If it snowed on New Year’s, it would have to mean good luck. That’s what the old folks said. Or, so my motha told me.
To me, it would just mean magic: That no matter how dry the winter promised to be, we could wake up to an already sleepy town, with mellow women and hungover men; and we would move ever so slowly — ever so gently, for a change — through a brand new sheet of snow. It would mean a clean slate. A promise of a new beginning. A hidden prayer — for a better year.
The only citizens of the town still giddy from the night before would be the children. For us, the first of every year meant gifts under the sparkling pine trees in the living-room. And it meant truce, for all of us: for the tired adults, tortured by survival; for unhappily married parents; for the intrusive force of poverty, uncertainly and chaos. Truce, on just that one day. Truce.
The preparations for the celebration at midnight would be in full swing, in almost every household. Motha would prepare for it, weeks before. She’d start with a new haircut, and possibly new color on her nails. Regardless the tight budget affected daily by inflation, she’d manage to whip out a new outfit for herself.
The hunt for foods would begin several weeks before the holiday. Things would be preserved. Money — borrowed, portioned out. And just a couple days before the actual Eve, the cooking would begin.
School, of course, would be out for me; and I was expected to help out in the kitchen for that week. Nothing crucially important though: Peeling of potatoes or scaling of pickled fish. I would boil eggs and root vegetables for the layered Russian salads. I’d roast parts of chicken or grind the meat for the stuffing of cabbage parcels. I would battle with pots of rice that took forever to get soft, and then would burn immediately.
Some days, I would be trapped inside while watching pots of stews or motha’s reinvented borscht. And as I tended to the burners, I studied the darkening sky for any promises of snow. Because, despite the obvious presence of poverty and chaos in our lives, snow on the Eve would still mean magic — if not some better luck.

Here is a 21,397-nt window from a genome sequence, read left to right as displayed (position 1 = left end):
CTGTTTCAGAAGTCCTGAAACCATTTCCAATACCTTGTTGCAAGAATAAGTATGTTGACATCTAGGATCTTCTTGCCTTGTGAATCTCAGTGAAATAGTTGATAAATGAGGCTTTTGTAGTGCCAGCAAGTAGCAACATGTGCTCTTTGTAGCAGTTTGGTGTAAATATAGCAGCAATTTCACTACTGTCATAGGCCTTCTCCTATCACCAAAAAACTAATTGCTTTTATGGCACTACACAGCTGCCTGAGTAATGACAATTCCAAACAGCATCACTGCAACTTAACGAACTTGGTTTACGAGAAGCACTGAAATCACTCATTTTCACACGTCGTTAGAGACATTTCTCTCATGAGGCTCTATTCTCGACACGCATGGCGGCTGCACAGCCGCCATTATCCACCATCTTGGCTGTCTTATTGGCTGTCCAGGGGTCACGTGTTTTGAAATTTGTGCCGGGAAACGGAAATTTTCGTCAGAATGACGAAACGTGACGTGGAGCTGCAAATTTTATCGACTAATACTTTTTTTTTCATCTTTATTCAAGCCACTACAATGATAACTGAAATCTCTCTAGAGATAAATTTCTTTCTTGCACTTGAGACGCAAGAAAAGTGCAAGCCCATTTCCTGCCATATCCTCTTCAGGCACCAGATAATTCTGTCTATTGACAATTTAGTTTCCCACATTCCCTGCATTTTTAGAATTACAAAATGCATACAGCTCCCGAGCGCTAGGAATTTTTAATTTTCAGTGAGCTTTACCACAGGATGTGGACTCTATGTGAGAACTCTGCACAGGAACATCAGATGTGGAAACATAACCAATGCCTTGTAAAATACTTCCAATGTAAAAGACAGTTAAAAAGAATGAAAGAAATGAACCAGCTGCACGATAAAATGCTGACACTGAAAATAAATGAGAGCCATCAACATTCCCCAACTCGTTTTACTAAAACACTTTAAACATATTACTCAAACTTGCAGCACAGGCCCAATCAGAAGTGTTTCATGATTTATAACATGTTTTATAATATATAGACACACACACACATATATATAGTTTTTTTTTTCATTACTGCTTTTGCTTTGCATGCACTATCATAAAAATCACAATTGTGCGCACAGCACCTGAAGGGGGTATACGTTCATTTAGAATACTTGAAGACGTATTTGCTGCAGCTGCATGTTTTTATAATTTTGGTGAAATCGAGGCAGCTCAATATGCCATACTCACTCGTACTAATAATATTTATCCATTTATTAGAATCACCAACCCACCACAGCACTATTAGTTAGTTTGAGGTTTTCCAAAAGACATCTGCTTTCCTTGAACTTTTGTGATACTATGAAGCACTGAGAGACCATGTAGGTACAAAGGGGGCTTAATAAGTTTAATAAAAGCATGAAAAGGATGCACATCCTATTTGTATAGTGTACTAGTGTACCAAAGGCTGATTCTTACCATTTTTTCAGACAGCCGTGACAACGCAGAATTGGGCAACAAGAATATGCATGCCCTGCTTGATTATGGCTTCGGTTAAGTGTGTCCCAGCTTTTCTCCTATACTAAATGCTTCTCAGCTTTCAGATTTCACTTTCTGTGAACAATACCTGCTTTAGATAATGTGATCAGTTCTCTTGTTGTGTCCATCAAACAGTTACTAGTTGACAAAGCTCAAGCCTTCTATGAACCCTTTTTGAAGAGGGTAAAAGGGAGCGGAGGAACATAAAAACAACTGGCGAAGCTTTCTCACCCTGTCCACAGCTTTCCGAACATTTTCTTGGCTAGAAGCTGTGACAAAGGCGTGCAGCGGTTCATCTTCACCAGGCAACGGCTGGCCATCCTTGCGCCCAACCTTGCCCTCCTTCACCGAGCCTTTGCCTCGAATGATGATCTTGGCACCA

On the last day of preparations, motha would be chaotic. All day long, she would run out in her leather, high-heeled boots: to get her hair done, to pick-up a missing spice from a girlfriend across town; to drop off a gift to a high rank bureaucrat at the City Hall. But mostly, she’d keep picking-up “deficits”, all over town: produce, not necessarily delicacies, that we normally would not indulge in, any other time during the year.
Victorious, she would return:
“Hey, little one! Look at this here!” she’d holler me out of my bedroom.
Just by the sound of her voice, I knew she was in a good mood. I would emerge, with Tolstoy under my armpit, and find her beautiful flushed face in the hallway. She’d have her make-up done, and for New Year’s, it would always entail sparkles. The smell of crispy frost would intertwine with her perfume.
“So beautiful!” I’d think, and with my father’s eyes I’d understand the power of that woman’s witchcraft.
And then, I’d see the fox fur collar of her coat glistening with tiny drops of moisture.
“Is it snowing yet?” I’d say while motha, still in boots, would begin passing to me the tiniest jars of caviar or cans of smoked anchovies.
“I think it’s about to,” motha would respond, flirting. (So beautiful!)
And for the first time in weeks, she’d suddenly remember that I was still a child. And children only need magic, for survival. Not wads of cash, or cans of “deficit”. Not banners of protesting citizens against the old demagogues or the faces of the newest heros. We do not need untimely compassion toward the vices of our parents. We wish to know no gossip and no strife.
Just truce, if only on one day for every year. Just the simple magic — of truce.
Motha would retreat into the kitchen and immediately start banging metals. I’d brace myself for more work.
“Hey, little one!” she’d holler.
Here we go!
“You should check out that snow, outside!”
I would run out, in an unbuttoned coat. On every flight of stairs, new smells would smack my nose from every household. To call upon my friends would be useless on that last day of the year. Like me, my girlfriends grew up way too quickly and would be cooking in the kitchen until the arrival of their guests. But in magic, I rarely needed company.
I wouldn’t even go very far: Just to the lawn in front of our apartment building. I’d watch the waltz of snowflakes against the darkening sky. They would catch the light of egg yolk foam colored street lights and descend onto my mittens of rabbit fur. There would be not enough snow on the ground to make braided patterns with me feet yet. But just the sight of a new beginning — would be magical enough.
Before heading back home, I’d look up to our window and often see my motha’s face.
“So beautiful!” I’d think and understand the magic of truce, if only once a year.